They have us rolling in the aisles and choking on our popcorn.
To mark a new season of comedy movies at the BFI this autumn, critic Chris Hunney¬≠sett picks his 10 funniest films… and four Mirror columnists have their say, too.
No comedy crams in as many jokes as this disaster movie spoof.
With fast-paced slapstick, surreal asides, glorious puns, sight gags, general nonsense and a girl guides‚Äô punch-up in a disco, it‚Äôs a non-stop flight of fun.
Robert Hays stars as Ted Striker, a flyer with a drink problem who has to take control when the pilots of his flight are incapacitated.
Former leading man Leslie Nielsen reinvents himself as a deadpan comic genius by forever insisting he is serious. And not to call him Shirley.
This third feature film by TV‚Äôs surreal comedy troupe is a crucifyingly funny religious satire and was massively controversial in 1979.
Among its many famous interludes there‚Äôs a cameo from Spike Milligan, praise for the benefits of Roman occupation and random alien spaceships.
The Church was furious and the Pythons were accused of blasphemy leading to their masterpiece being banned by various UK councils.
Norway and Ireland refused to show it anywhere at all. Which wasn‚Äôt very Christian of them.
Marilyn Monroe is on sparkling form as the sweet-natured gold-digger in this 1959 sensation.
Tony Curtis and Jack Lemmon play jazz musicians disguised as women on the run from gangsters and the three generate comic electricity despite widely reported tensions. Curtis said smooching Monroe was ‚Äúlike kissing Hitler‚ÄĚ.
Writer-director, Billy Wilder was double Oscar nominated for his efforts and among his many great films, this is his funniest, most uplifting and popular.
Bill Murray is the weatherman stuck living the same day over and over again in this inventive, brisk and brilliantly performed romcom. With his cynical on-screen persona already familiar from Ghostbusters, the clever and funny script allows him to showcase a kinder, richer and more contemplative edge to his comedy.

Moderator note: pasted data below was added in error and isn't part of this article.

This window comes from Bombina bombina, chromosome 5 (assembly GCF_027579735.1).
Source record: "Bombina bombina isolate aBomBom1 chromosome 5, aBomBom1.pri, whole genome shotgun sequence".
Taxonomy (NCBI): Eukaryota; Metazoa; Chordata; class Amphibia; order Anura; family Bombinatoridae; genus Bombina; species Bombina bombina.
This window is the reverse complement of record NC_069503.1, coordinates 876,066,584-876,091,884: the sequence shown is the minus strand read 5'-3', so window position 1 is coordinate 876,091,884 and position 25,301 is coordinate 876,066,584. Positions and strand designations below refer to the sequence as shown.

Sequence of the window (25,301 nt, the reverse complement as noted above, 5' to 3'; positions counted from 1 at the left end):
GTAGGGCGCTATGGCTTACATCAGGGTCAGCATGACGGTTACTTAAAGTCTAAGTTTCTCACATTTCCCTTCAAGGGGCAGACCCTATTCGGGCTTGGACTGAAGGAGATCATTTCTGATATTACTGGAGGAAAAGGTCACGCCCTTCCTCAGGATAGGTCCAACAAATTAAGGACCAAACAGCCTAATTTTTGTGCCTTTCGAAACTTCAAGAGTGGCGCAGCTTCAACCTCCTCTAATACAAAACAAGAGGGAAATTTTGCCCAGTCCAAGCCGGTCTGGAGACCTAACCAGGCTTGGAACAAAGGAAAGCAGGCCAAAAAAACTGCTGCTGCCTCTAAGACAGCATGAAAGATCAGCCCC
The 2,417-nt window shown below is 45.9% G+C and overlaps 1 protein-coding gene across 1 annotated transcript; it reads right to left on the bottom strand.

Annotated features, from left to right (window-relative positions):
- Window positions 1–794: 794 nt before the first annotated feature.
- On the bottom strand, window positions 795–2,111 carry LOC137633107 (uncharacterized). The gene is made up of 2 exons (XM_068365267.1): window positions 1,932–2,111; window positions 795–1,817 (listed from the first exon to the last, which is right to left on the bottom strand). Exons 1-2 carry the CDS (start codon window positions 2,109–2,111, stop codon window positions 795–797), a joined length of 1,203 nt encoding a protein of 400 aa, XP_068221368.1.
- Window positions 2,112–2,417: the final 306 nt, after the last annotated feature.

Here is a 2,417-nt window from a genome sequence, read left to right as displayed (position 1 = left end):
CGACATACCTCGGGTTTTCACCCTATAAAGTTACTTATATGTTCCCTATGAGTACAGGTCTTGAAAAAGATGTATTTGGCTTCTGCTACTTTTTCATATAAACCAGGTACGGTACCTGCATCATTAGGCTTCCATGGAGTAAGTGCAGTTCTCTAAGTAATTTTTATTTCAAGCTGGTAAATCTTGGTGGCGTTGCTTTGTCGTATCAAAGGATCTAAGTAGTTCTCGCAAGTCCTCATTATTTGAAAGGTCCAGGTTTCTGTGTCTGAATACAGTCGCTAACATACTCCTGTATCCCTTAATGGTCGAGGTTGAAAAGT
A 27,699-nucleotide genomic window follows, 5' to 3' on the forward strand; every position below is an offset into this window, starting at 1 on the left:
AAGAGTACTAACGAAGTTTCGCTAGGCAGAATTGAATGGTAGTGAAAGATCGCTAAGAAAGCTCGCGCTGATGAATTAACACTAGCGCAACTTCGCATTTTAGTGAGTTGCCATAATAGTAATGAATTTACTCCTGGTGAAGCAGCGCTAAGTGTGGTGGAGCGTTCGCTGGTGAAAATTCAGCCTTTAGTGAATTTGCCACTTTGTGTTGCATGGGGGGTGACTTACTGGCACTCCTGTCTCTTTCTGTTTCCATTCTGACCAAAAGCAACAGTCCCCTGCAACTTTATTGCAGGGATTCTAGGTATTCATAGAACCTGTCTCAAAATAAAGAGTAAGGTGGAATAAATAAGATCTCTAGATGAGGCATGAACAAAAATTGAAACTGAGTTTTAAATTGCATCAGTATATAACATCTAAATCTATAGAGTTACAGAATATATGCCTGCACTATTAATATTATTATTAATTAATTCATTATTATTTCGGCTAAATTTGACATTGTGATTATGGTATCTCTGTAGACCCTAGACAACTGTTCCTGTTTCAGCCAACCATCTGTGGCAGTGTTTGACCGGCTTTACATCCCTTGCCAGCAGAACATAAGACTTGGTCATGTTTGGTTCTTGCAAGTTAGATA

Although only a modest success at the time, it‚Äôs now considered a classic and is hugely influential.
Cary Grant is at his fast-talking best as a hack trying to land a big scoop and win back his ex in this superlative 1940 screwball comedy.
Directed by the extraordinary Howard Hawks, its furious pace, dynamite charm and verbal battles ensued it was an instant hit.
If real newspapers were like this, I wouldn‚Äôt go to the movies.
Mel Brooks rode where others feared to tread with a glorious stampede of bad taste in his riotous 1974 western spoof.
Cleavon Little and Gene Wilder star as cowboys intent on clearing up the frontier town of Rock Ridge.
Breaking every rule he could think of, Brooks created his own foul-mouthed and lunatic version of the Wild West which features Nazis and an all-male chorus line.
Buster Keaton‚Äôs Hollywood career as an independent film-maker came to a crashing end when his hugely expensive 1926 epic failed to recoup its budget.
The only silent comic greater than Charlie Chaplin, Keaton plays a railway engineer during the US civil war who has to rescue his love who is on board his locomotive ‚Äď the General ‚Äď when it is captured.
The former child star performs all the his own breathtaking stunts.
1989‚Äôs lively, witty and charming New York romcom made a star of Meg Ryan, partly for her astute comic delivery and chemistry with Billy Crystal, but mostly for her infamous public display of ecstasy.
The pair meet on a cross-country drive and through 12 years keep us guessing: Will they or won‚Äôt they? As fresh and relevant as ever, it‚Äôs the best of the comedies written by Nora Ephron.
This 1988 box office smash saw its trio of brilliant female performances all up for Oscars. Melanie Griffith was thrust to super¬≠¬≠¬≠stardom as the secretary who dreams of big city suc¬≠¬≠cess, aided by best friend Joan Cusack and thwarted by a scheming Sigourney Weaver.
Sets and costumes borrowed from Elizabeth Taylor‚Äôs Roman epic Cleopatra lend it an uncharacteristic gloss. As Sid James and Co revel in the trademark seaside humour, slapstick and occasional wit, Kenneth Williams‚Äôs Ceasar steals it with: ‚ÄúInfamy! Infamy! They‚Äôve all got it in for me.‚ÄĚ
10. Airplane!, 1980